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CDC Posts Update to Investigation Into Infections Linked to Eye Drops

Sixty-eight patients have been affected, in 16 states, and artificial tears were used by many of them, the CDC says.

Jessica Rendall Wellness Reporter
Jessica is a writer on the Wellness team with a focus on health technology, eye care, nutrition and finding new approaches to chronic health problems. When she's not reporting on health facts, she makes things up in screenplays and short fiction.
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Jessica Rendall
3 min read
A close-up shot of an eye drop dripping out of a bottle
Getty Images

Some eye drops, or artificial tears, are linked to a multistate investigation into a cluster of bacterial infections that have resulted in vision loss, hospitalization and death, according to a Feb. 1 alert for health care providers from the US Centers for Disease Control and Prevention. 

On Tuesday, the CDC posted an update about its investigation, saying three patients have died and that researchers at the University of California at San Diego have identified a potential treatment. They've found a bacteriophage -- a type of virus that may be used to treat drug-resistant bacteria -- that's shown "activity against" Pseudomonas aeruginosa, the strain of bacteria in the outbreak. As CBS News reported, no patients so far have been treated with the phage.

The US Food and Drug Administration in early February posted a voluntary recall by Global Pharma Healthcare of EzriCare's and Delsam Pharma's artificial tears. The eye drops could be contaminated, according to the recall, and may be associated with the CDC's ongoing investigation into "extensively drug-resistant" infections that weren't responsive to a range of antibiotics. Later that month Global Pharma Healthcare also recalled an artificial eye ointment under Delsam Pharam's brand name. The CDC says not to use either EzriCare's or Delsam Pharma's artificial tear products pending additional information.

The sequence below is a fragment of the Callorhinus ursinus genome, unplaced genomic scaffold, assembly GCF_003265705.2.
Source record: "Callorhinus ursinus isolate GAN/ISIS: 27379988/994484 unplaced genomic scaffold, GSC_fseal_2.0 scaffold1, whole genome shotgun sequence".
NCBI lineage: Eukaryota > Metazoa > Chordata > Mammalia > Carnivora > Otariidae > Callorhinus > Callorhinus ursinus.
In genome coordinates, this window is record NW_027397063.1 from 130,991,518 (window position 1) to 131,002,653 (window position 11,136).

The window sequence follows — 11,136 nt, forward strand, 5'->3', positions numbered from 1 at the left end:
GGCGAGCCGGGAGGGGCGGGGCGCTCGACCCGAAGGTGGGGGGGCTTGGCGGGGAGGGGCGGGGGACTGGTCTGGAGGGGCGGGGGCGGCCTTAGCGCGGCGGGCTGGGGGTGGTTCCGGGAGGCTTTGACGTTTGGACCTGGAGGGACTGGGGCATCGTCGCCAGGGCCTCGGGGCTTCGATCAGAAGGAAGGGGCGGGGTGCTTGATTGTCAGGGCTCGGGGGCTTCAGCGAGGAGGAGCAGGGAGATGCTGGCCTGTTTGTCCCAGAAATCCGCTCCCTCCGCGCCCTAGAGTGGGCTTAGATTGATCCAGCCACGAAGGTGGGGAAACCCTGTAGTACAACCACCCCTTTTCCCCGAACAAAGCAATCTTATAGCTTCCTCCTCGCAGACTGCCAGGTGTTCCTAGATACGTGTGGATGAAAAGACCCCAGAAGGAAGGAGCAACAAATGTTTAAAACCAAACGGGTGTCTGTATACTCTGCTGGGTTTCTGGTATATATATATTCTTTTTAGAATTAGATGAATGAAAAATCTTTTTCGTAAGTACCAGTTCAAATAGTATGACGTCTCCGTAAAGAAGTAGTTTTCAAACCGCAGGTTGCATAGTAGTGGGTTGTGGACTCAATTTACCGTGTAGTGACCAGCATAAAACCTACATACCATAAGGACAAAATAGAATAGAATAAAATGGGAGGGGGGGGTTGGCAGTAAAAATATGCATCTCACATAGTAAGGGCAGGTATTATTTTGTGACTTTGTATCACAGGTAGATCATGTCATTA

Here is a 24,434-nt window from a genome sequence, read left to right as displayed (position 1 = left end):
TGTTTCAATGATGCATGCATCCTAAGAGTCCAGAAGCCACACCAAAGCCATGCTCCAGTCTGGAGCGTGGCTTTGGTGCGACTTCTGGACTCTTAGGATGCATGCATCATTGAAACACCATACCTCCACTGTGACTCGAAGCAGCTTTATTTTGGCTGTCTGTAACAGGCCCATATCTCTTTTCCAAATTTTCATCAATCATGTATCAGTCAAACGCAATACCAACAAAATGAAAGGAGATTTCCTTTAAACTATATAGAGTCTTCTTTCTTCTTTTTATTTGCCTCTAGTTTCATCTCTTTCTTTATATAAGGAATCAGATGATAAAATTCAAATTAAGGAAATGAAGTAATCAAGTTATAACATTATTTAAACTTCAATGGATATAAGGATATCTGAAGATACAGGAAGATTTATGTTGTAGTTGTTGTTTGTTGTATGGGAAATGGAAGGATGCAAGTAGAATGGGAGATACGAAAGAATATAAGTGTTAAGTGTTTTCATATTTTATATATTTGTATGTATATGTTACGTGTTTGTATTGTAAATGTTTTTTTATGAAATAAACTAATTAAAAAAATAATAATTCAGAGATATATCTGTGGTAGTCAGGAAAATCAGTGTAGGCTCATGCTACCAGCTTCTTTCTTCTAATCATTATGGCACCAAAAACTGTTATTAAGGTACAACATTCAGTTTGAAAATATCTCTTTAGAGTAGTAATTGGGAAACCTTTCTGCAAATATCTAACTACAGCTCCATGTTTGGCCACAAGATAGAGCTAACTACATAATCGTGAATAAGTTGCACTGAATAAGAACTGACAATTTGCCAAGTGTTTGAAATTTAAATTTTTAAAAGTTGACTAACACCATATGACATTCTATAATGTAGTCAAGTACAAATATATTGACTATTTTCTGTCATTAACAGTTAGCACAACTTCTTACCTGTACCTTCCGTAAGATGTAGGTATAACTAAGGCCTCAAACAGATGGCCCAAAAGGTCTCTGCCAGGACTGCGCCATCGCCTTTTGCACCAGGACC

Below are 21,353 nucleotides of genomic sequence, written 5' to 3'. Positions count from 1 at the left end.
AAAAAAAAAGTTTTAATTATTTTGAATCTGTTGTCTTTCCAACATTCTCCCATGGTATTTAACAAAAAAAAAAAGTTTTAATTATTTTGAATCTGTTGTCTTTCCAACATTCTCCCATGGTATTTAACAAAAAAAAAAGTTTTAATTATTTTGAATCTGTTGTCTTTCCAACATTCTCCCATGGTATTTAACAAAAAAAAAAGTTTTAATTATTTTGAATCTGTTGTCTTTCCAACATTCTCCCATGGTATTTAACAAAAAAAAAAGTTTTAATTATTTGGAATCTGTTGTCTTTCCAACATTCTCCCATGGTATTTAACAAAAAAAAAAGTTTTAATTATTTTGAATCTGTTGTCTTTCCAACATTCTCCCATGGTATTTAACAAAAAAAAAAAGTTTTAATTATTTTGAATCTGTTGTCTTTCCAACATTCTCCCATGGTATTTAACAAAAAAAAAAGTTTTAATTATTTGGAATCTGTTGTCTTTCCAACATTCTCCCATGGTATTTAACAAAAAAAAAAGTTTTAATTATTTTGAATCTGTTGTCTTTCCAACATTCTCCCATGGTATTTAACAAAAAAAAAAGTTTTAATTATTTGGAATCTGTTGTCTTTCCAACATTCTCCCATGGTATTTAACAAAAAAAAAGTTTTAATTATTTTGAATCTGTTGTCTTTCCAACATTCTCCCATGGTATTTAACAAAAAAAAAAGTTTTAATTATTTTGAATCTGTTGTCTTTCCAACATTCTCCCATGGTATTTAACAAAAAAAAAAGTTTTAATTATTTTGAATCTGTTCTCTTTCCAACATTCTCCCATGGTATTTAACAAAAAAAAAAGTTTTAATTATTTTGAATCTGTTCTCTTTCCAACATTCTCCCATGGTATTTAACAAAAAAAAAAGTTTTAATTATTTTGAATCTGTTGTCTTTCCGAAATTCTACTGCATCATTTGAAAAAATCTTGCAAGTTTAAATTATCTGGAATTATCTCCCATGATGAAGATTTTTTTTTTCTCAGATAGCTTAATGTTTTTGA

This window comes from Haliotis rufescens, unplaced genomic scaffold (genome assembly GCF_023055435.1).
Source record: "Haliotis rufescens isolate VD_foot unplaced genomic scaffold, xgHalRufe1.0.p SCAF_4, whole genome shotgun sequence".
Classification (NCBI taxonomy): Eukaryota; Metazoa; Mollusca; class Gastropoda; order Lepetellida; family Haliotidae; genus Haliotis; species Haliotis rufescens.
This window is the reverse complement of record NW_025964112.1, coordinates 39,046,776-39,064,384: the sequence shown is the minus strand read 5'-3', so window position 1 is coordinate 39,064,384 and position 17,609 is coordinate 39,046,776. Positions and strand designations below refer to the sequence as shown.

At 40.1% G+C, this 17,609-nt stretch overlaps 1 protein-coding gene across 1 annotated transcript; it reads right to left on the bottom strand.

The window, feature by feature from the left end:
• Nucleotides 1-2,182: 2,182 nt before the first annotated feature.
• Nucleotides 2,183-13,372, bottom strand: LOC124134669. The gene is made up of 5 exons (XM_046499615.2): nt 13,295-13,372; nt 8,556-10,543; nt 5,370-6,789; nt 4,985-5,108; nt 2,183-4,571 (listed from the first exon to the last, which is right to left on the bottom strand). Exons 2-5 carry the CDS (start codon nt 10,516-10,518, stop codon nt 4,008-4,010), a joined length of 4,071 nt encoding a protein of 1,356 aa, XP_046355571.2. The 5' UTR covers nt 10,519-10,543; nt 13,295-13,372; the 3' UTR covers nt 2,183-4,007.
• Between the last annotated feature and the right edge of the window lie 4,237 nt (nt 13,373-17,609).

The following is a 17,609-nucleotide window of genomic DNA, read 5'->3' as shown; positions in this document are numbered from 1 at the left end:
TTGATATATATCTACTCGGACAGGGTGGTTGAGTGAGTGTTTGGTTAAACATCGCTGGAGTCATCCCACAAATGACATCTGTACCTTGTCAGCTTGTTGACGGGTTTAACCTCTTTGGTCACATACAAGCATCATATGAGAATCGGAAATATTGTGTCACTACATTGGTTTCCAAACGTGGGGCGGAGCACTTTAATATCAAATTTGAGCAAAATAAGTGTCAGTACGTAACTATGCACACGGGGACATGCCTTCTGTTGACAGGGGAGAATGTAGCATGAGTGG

Most infected patients included in the CDC's investigation reported using artificial tears. As of mid-March, 68 cases have been identified, in 16 states, dating back to May 2022. Many cases were linked to four different health care facilities. The most common brand name reported was EzriCare, prompting the CDC to recommend people stop using that brand for the time being, before a recall was posted by the FDA. 

However, patients reported using over 10 brands of artificial tears, according to the alert, sometimes using multiple brands. Global Pharma Healthcare manufactures both EzriCare and Delsam Pharma drops, the only brands currently included in the recall. 

Two bottles of EzriCare eye drops
EzriCare

EzriCare said in early February that customers should discontinue use of its lubricating eye drops, and that as soon as the company received word of the CDC's investigation notice, EzriCare "immediately took action to stop any further distribution or sale." The company also said then that it's willing to work with health agencies, but it added that it's "not aware of any testing that definitively links" the infections to EzriCare's Artificial Tears.

In a statement last month, Global Pharma Healthcare said it's "fully cooperating" with health authorities in the US in the investigation, but so far "we have not determined whether our manufacturing facility is the source of the contamination."

"Nevertheless, out of an abundance of caution, we are recalling the products at issue," the manufacturer told CNET. 

Delsam Pharma, the other eye drop brand manufactured by Global Pharma Healthcare and included in the recall, said last month that the company is following the recall request. Delsam also noted that the CDC hasn't linked Delsam's eye drops specifically to its investigation. Its products are part of the recall because they're manufactured by the same company that makes EzriCare's.

A picture of recalled eye drops
Delsam Pharma via the US Food and Drug Administration

Artificial tears are often used for treating dry eyes. Preservative-free ones like the ones being recalled have fewer additives that are meant to discourage bacteria growth. However, they might be recommended for people who use them frequently or multiple times a day.

Symptoms of an eye infection include discharge from the eye (yellow, green or clear), eye pain, redness of the eye or eyelid, feeling like something's in your eye, increased sensitivity to light and blurry vision, according to the CDC. Eye infections can be serious and you should seek medical care right away if you have symptoms. 

If you have questions about the products being recalled, you can contact EzriCare's distributor at 518-738-7602 or arupharmainc@yahoo.com, and Delsam Pharma at 866-826-1309 or delsampharma@yahoo.com.  

The information contained in this article is for educational and informational purposes only and is not intended as health or medical advice. Always consult a physician or other qualified health provider regarding any questions you may have about a medical condition or health objectives.